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Hirschsprung's Disease

Hirschsprung's (HURSH-sprungz) disease, or HD, is a disease of the large intestine. The large intestine is also sometimes called the colon. The word bowel can refer to the large and small intestines. HD usually occurs in children. It causes constipation, which means that bowel movements are difficult. Some children with HD can't have bowel movements at all. The stool creates a blockage in the intestine.If HD is not treated, stool can fill up the large intestine. This can cause serious problems like infection, bursting of the colon, and even death.

Most parents feel frightened when they learn that their child has a serious disease. This booklet will help you understand HD and how you and the doctor can help your child.


Normally, muscles in the intestine push stool to the anus, where stool leaves the body. Special nerve cells in the intestine, called ganglion cells, make the muscles push. A person with HD does not have these nerve cells in the last part of the large intestine.

n a person with HD, the healthy muscles of the intestine push the stool until it reaches the part without the nerve cells. At this point, the stool stops moving. New stool then begins to stack up behind it. Sometimes the ganglion cells are missing from the whole large intestine and even parts of the small intestine before it. When the diseased section reaches to or includes the small intestine, it is called long-segment disease. When the diseased section includes only part of the large intestine, it is called short-segment disease.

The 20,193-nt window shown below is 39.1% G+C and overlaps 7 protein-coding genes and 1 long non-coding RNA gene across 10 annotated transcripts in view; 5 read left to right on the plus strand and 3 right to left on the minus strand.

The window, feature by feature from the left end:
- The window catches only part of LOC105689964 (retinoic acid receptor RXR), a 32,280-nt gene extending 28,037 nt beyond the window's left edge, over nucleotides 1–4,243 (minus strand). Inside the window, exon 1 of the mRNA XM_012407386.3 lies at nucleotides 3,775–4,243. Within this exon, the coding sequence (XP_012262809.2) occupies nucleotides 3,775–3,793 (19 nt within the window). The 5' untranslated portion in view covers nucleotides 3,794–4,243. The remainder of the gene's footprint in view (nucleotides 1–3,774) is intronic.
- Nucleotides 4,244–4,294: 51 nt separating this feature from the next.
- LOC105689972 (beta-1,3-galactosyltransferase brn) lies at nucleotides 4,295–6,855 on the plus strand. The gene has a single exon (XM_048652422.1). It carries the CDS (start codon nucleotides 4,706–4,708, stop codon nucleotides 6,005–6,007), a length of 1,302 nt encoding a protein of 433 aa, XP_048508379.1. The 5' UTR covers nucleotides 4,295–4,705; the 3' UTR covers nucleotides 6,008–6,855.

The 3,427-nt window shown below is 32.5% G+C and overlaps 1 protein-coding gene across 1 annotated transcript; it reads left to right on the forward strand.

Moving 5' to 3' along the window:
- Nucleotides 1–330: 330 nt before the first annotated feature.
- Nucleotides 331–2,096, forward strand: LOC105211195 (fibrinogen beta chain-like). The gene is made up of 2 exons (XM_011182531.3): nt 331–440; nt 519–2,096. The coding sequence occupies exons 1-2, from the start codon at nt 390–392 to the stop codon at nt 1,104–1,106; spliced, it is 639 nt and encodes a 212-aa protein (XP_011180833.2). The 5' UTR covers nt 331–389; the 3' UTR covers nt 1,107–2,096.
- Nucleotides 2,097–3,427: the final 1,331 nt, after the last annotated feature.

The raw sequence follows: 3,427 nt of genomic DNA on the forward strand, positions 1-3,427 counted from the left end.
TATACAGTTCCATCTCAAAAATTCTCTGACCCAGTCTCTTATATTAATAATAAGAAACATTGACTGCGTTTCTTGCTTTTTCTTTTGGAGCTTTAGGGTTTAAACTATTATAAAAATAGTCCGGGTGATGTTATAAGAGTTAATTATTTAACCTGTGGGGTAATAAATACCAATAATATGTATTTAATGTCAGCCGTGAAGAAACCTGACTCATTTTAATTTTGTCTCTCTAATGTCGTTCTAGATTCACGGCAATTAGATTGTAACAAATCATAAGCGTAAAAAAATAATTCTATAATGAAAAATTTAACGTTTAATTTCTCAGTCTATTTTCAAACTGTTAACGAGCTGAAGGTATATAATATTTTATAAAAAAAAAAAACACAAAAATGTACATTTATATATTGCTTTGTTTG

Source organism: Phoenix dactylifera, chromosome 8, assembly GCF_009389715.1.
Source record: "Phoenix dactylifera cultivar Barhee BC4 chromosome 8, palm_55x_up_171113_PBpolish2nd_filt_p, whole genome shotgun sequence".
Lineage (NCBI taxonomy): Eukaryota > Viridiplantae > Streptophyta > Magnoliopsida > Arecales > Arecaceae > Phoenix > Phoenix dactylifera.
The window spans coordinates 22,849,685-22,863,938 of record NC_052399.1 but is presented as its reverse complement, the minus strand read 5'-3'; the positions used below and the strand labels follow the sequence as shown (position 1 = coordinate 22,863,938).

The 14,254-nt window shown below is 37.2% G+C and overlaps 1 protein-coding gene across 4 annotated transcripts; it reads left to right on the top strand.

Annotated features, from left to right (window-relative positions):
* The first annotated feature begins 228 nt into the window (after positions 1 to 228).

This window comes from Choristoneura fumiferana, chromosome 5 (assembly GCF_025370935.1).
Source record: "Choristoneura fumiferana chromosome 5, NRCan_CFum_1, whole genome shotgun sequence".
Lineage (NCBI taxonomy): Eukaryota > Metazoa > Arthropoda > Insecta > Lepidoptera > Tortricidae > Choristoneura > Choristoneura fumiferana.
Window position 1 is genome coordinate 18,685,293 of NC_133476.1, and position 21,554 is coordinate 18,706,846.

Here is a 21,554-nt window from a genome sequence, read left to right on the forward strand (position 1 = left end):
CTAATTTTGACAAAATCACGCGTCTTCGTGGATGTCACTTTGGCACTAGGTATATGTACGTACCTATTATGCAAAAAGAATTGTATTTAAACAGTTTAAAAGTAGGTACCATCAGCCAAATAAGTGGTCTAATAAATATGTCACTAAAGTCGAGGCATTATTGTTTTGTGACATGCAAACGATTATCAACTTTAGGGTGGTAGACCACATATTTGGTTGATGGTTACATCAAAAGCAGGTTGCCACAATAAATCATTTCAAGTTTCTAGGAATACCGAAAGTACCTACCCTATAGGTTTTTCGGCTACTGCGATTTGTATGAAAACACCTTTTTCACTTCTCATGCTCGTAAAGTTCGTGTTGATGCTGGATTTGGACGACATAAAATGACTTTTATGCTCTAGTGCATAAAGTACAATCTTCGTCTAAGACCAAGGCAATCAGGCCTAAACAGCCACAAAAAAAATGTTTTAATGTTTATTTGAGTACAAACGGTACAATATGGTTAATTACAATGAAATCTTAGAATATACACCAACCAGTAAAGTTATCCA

HD develops before a child is born. Normally, nerve cells grow in the baby's intestine soon after the baby begins to grow in the womb. These nerve cells grow down from the top of the intestine all the way to the anus. With HD, the nerve cells stop growing before they reach the end.

No one knows why the nerve cells stop growing. But we do know that it's not the mother's fault. HD isn't caused by anything the mother did while she was pregnant.

Some children with HD have other health problems, such as Down's syndrome and other rare disorders.


n some cases, HD is hereditary, which means mothers and fathers could pass it to their children. This can happen even if the parents don't have HD. If you have one child with HD, you could have more children with the disease. Talk to your doctor about the risk.


Symptoms of HD usually show up in very young children. But sometimes they don't appear until the person is a teenager or an adult. The symptoms are a little different for different ages.

Symptoms in Newborns Newborns with HD don't have their first bowel movement when they should. These babies may also throw up a green liquid called bile after eating and their abdomens may swell. Discomfort from gas or constipation might make them fussy. Sometimes, babies with HD develop infections in their intestines.

Symptoms in Young Children

Most children with HD have always had severe problems with constipation. Some also have more diarrhea than usual. Children with HD might also have anemia, a shortage of red blood cells, because blood is lost in the stool. Also, many babies with HD grow and develop more slowly than they should.

Symptoms in Teenagers and Adults

Like younger children, teenagers and adults with HD usually have had severe constipation all their lives. They might also have anemia.


To find out if a person has HD, the doctor will do one or more tests:

  • barium enema (BAR-ee-um EN-uh-muh) x ray

  • manometry (ma-NOM-eh-tree)

  • biopsy (BY-op-see)

Barium Enema
X Ray An x ray is a black-and-white picture of the inside of the body. The picture is taken with a special machine that uses a small amount of radiation. For a barium enema x ray, the doctor puts barium through the anus into the intestine before taking the picture. Barium is a liquid that makes the intestine show up better on the x ray.

In some cases, instead of barium another liquid, called Gastrografin, may be used. Gastrografin is also sometimes used in newborns to help remove a hard first stool. Gastrografin causes water to be pulled into the intestine, and the extra water softens the stool.

In places where the nerve cells are missing, the intestine looks too narrow. If a narrow large intestine shows on the x ray, the doctor knows HD might be the problem. More tests will help the doctor know for sure.